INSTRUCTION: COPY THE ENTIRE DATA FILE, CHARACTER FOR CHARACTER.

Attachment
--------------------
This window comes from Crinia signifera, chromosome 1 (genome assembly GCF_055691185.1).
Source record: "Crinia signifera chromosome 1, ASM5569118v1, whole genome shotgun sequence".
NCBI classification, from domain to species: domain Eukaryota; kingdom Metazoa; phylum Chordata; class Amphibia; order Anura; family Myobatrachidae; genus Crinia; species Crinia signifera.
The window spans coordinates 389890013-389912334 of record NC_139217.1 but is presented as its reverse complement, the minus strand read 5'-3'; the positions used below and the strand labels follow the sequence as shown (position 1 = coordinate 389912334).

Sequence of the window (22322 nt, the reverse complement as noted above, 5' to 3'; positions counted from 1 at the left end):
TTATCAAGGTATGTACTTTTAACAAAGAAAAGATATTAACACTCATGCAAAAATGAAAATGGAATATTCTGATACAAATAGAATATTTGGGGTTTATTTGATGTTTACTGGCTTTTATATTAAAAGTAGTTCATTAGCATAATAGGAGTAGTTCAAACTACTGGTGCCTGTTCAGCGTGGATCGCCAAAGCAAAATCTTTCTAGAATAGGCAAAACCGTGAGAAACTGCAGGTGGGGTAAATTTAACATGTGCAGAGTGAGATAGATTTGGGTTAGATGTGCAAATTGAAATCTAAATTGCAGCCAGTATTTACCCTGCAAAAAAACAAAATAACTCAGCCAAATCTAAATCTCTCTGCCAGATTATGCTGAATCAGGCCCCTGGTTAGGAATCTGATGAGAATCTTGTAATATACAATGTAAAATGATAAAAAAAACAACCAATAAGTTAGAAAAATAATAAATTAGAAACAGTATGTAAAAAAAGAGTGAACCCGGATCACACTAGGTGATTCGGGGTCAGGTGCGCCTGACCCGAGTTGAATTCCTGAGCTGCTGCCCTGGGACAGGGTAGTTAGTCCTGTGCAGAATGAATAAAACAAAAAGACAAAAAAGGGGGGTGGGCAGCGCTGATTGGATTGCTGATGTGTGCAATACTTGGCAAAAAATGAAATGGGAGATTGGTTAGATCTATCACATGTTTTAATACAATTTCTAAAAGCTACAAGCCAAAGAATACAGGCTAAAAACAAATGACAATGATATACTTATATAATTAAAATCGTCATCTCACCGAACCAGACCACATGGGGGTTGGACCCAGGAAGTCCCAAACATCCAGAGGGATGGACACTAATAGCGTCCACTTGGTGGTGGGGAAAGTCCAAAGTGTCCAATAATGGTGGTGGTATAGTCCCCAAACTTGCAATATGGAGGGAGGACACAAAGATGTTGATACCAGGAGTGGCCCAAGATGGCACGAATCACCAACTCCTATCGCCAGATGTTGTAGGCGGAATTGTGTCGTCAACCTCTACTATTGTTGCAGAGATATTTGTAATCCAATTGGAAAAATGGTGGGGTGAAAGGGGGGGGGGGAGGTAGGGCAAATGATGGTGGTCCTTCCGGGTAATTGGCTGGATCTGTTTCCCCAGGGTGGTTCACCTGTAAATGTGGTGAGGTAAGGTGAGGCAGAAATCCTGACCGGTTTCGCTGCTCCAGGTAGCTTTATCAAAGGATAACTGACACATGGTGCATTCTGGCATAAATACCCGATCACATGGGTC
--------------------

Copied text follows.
This window comes from Crinia signifera, chromosome 1 (genome assembly GCF_055691185.1).
Source record: "Crinia signifera chromosome 1, ASM5569118v1, whole genome shotgun sequence".
NCBI classification, from domain to species: domain Eukaryota; kingdom Metazoa; phylum Chordata; class Amphibia; order Anura; family Myobatrachidae; genus Crinia; species Crinia signifera.
The window spans coordinates 389890013-389912334 of record NC_139217.1 but is presented as its reverse complement, the minus strand read 5'-3'; the positions used below and the strand labels follow the sequence as shown (position 1 = coordinate 389912334).

Sequence of the window (22322 nt, the reverse complement as noted above, 5' to 3'; positions counted from 1 at the left end):
TTATCAAGGTATGTACTTTTAACAAAGAAAAGATATTAACACTCATGCAAAAATGAAAATGGAATATTCTGATACAAATAGAATATTTGGGGTTTATTTGATGTTTACTGGCTTTTATATTAAAAGTAGTTCATTAGCATAATAGGAGTAGTTCAAACTACTGGTGCCTGTTCAGCGTGGATCGCCAAAGCAAAATCTTTCTAGAATAGGCAAAACCGTGAGAAACTGCAGGTGGGGTAAATTTAACATGTGCAGAGTGAGATAGATTTGGGTTAGATGTGCAAATTGAAATCTAAATTGCAGCCAGTATTTACCCTGCAAAAAAACAAAATAACTCAGCCAAATCTAAATCTCTCTGCCAGATTATGCTGAATCAGGCCCCTGGTTAGGAATCTGATGAGAATCTTGTAATATACAATGTAAAATGATAAAAAAAACAACCAATAAGTTAGAAAAATAATAAATTAGAAACAGTATGTAAAAAAAGAGTGAACCCGGATCACACTAGGTGATTCGGGGTCAGGTGCGCCTGACCCGAGTTGAATTCCTGAGCTGCTGCCCTGGGACAGGGTAGTTAGTCCTGTGCAGAATGAATAAAACAAAAAGACAAAAAAGGGGGGTGGGCAGCGCTGATTGGATTGCTGATGTGTGCAATACTTGGCAAAAAATGAAATGGGAGATTGGTTAGATCTATCACATGTTTTAATACAATTTCTAAAAGCTACAAGCCAAAGAATACAGGCTAAAAACAAATGACAATGATATACTTATATAATTAAAATCGTCATCTCACCGAACCAGACCACATGGGGGTTGGACCCAGGAAGTCCCAAACATCCAGAGGGATGGACACTAATAGCGTCCACTTGGTGGTGGGGAAAGTCCAAAGTGTCCAATAATGGTGGTGGTATAGTCCCCAAACTTGCAATATGGAGGGAGGACACAAAGATGTTGATACCAGGAGTGGCCCAAGATGGCACGAATCACCAACTCCTATCGCCAGATGTTGTAGGCGGAATTGTGTCGTCAACCTCTACTATTGTTGCAGAGATATTTGTAATCCAATTGGAAAAATGGTGGGGTGAAAGGGGGGGGGGGAGGTAGGGCAAATGATGGTGGTCCTTCCGGGTAATTGGCTGGATCTGTTTCCCCAGGGTGGTTCACCTGTAAATGTGGTGAGGTAAGGTGAGGCAGAAATCCTGACCGGTTTCGCTGCTCCAGGTAGCTTTATCAAAGGATAACTGACACATGGTGCATTCTGGCATAAATACCCGATCACATGGGTC